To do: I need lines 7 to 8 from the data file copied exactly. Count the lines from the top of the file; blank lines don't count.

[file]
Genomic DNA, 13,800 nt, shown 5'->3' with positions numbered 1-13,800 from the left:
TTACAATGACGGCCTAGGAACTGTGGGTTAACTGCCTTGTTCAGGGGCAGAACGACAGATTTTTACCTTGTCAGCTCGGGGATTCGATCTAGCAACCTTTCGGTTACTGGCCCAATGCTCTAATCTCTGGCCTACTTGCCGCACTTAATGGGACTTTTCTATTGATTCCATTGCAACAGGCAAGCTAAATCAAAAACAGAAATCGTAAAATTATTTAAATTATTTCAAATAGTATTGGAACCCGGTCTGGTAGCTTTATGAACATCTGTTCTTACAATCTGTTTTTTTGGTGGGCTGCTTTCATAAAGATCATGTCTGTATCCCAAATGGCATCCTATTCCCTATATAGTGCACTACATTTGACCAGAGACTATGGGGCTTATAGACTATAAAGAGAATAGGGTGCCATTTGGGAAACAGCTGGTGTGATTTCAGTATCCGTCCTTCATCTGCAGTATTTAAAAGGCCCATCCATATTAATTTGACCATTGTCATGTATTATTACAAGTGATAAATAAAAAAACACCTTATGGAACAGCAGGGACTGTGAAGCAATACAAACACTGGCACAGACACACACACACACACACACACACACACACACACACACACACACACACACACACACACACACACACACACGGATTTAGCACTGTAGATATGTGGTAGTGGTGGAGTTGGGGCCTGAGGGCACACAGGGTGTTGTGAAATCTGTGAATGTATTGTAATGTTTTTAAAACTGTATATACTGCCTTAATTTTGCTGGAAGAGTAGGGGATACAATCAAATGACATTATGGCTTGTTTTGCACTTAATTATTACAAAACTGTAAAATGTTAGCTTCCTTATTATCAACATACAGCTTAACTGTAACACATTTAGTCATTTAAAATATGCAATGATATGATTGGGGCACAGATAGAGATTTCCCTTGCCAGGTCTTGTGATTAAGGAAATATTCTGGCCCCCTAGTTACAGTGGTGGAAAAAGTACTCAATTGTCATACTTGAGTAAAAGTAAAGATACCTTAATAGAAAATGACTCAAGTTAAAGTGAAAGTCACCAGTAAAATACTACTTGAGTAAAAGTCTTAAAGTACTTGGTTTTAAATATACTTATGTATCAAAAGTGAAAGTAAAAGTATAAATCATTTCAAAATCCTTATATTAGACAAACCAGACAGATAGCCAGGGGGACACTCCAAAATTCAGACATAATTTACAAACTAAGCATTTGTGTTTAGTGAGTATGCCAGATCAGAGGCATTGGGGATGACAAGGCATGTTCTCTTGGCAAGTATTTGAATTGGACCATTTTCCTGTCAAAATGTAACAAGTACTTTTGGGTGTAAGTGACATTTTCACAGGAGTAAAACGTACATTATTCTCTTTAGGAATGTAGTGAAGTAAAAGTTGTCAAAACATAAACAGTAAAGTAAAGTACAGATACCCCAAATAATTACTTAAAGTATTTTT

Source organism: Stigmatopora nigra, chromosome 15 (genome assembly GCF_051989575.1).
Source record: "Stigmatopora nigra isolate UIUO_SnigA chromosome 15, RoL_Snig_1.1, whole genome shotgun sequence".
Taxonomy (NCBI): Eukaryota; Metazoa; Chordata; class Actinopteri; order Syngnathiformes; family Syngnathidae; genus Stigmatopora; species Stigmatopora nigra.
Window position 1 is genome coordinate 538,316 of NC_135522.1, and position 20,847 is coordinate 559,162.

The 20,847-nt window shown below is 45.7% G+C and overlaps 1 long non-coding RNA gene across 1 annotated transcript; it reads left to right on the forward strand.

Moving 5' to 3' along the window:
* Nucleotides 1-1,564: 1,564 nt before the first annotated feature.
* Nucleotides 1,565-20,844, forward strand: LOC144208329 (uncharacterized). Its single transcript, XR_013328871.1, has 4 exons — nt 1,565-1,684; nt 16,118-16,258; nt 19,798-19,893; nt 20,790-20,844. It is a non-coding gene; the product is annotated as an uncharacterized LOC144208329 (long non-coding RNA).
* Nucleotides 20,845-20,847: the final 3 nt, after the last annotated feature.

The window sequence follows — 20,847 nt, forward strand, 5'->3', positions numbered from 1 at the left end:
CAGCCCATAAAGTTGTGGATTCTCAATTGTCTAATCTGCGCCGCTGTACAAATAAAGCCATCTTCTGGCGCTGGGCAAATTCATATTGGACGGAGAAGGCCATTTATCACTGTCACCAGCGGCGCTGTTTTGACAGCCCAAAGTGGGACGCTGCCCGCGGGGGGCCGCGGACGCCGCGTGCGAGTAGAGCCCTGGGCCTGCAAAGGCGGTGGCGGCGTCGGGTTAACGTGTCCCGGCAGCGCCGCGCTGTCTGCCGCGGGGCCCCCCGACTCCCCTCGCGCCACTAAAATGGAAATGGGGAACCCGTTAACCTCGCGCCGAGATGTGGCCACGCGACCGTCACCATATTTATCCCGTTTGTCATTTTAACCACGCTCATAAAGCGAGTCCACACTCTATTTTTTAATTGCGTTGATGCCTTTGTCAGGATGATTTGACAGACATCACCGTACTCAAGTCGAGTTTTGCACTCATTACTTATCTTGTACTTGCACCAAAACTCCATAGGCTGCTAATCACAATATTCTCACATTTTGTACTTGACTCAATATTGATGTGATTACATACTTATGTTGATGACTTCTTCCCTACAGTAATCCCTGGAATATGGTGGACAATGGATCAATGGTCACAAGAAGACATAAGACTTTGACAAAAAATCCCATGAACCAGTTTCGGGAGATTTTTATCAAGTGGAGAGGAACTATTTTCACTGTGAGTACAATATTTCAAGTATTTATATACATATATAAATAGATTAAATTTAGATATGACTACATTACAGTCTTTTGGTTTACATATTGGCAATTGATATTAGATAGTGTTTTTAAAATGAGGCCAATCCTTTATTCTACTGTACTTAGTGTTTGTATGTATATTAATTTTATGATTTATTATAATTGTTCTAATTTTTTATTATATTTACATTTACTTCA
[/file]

The 20,847-nt window shown below is 45.7% G+C and overlaps 1 long non-coding RNA gene across 1 annotated transcript; it reads left to right on the forward strand.

Moving 5' to 3' along the window: